The Mission of Motherhood – Book Review

In the first two and a half years of parenting that I have journeyed so far, I find that it is extremely helpful to me to read some type of biblically driven parenting book every three to four months.  Despite my best efforts, it is so easy for me to lose focus in my parenting and forget the grand purposes God has designed for me as a mother and shepherd of little souls.  Reading Sally Clarkson’s The Mission of Motherhood this January was a great help to me as I thought once again about the vision I have for our family and what I need to be doing on a regular basis to help us get there.  It’s not often that I encounter people who seriously question what I have chosen to do with my life and what I believe God has called me to do…to devote myself, my time and my energies entirely to serving my husband and raising children.  Just this week, however, someone close to me made a comment that implied my choice to be a full-time mother was somehow less worthy to God’s kingdom work than my life would have been say I had become a Christian writer or traveled the country speaking at conferences or become a great biblical counselor.  While it was hard to hear, I am so thankful that God has grounded me in His Word, which makes clear as Clarkson also writes, that the role of a Christian mother is to “influence eternity by building a spiritual legacy in the lives of our children” (p. 13).  And yes, this is mighty kingdom work…it often requires more time, more energy, more self-sacrifice and more dependence on God’s grace than any other type of work in the world.  Clarkson spends the first couple of chapters in her book describing God’s plan and role for mothers while the latter part of the book is devoted to the every-day practical ways in which we work out this plan.  I don’t know that this book is necessarily a “must-read” for every mother.  But, if you find yourself struggling in God’s calling for your life as a mom or if you often feel that you devote too much time to other endeavors at the expense of time with your children, this is the book for you.  Here are  few of my favorite quotes:

I needed to accept days like this — my children’s neediness, the myriad mindless tasks, and even my own occasional discomfort — as part of my partnering with my husband toward our mutual goal of building a godly heritage for Christ.  I needed to nurture my children with my songs, my words, and my physical labor, treating each day as sacred in their development toward becoming healthy, mature adults.  I needed to face the reality that all of the “important stuff” I was longing to do had far less eternal significance than what I was involved in doing.  If I didn’t commit myself wholeheartedly to the demands of motherhood, I would never be able to do my best, because my heart would always be somewhere else. p. 45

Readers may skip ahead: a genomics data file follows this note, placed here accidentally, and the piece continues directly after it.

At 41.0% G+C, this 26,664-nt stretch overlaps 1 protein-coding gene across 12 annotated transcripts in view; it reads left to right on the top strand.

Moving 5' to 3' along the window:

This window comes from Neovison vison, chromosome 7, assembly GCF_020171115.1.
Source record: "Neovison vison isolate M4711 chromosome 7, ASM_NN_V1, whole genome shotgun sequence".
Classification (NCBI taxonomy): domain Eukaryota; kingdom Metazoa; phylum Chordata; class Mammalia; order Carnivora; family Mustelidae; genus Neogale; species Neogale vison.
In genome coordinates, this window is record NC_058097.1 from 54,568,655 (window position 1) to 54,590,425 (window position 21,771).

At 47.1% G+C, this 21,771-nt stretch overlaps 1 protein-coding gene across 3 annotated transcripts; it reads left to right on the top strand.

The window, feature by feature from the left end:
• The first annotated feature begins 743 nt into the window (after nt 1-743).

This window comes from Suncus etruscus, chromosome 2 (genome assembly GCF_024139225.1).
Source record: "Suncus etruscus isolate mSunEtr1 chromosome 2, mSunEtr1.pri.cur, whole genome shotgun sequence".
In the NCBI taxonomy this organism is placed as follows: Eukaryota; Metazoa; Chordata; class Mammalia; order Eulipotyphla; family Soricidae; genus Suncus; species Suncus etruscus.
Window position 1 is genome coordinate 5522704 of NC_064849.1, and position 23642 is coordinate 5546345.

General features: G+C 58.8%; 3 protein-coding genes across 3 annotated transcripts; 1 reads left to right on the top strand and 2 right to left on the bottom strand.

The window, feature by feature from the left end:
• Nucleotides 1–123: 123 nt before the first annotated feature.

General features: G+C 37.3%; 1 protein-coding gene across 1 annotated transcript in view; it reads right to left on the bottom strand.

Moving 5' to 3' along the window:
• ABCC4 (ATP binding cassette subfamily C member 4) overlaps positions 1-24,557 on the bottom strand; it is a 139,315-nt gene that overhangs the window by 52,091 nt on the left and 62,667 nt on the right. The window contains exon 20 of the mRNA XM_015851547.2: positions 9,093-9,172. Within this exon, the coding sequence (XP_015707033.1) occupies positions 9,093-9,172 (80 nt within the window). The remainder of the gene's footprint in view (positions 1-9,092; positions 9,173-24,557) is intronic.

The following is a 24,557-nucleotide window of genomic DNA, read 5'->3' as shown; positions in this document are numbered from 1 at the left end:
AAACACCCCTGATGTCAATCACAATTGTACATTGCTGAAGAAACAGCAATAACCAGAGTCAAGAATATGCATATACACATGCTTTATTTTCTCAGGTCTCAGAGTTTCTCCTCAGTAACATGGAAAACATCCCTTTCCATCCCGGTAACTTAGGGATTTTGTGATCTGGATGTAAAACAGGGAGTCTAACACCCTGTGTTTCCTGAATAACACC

But it’s the way I respond to my children in everyday moments that gives me the best chance of winning their hearts.  If I have integrity and patience in the small moments of life that are so important to my children, and if I approach them with a servant’s heart, then I have a far better chance of influencing them in the larger and more critical issues of life. p. 63

Choosing to be a servant-mother means willingly giving up myself, my expectations, and my time to the task of mothering — and choosing to believe that doing so is the best use of my time at that moment.  It means that, by faith, I have already made a decision to make myself available in the routine tasks and myriad interruptions of daily life because I believe it is God’s will for me to serve my family through them.  Making this choice ahead of time means I will expect problems and needs to arise and be ready to deal with them in peace instead of impatience and resentment. pp. 66-67

It is this basic acceptance that provides children with the opportunity to mature.  A child who can go to her mother or father and reveal her inner heart and still feel accepted will feel secure enough to take risks and grow.  If that child senses she might be rejected because of her performance — or worse, because of her thoughts and feelings — then she will wonder if she can ever live up to her parents’ standards.  She will look for acceptance elsewhere or give up entirely on the idea that she is lovable.  When children feel that pleasing their parents is impossible, they often reject the values and beliefs of their parents. p. 129

This is one of the most important foundations of all that draws us near to the reality of the existence of a God, the Master Designer who created this world to be a reflection of his glory.  As I mirror his image in my life through the creative ways we live in our home and the ways I expose my children to what he has made, he will be more personal and real to them. p. 182

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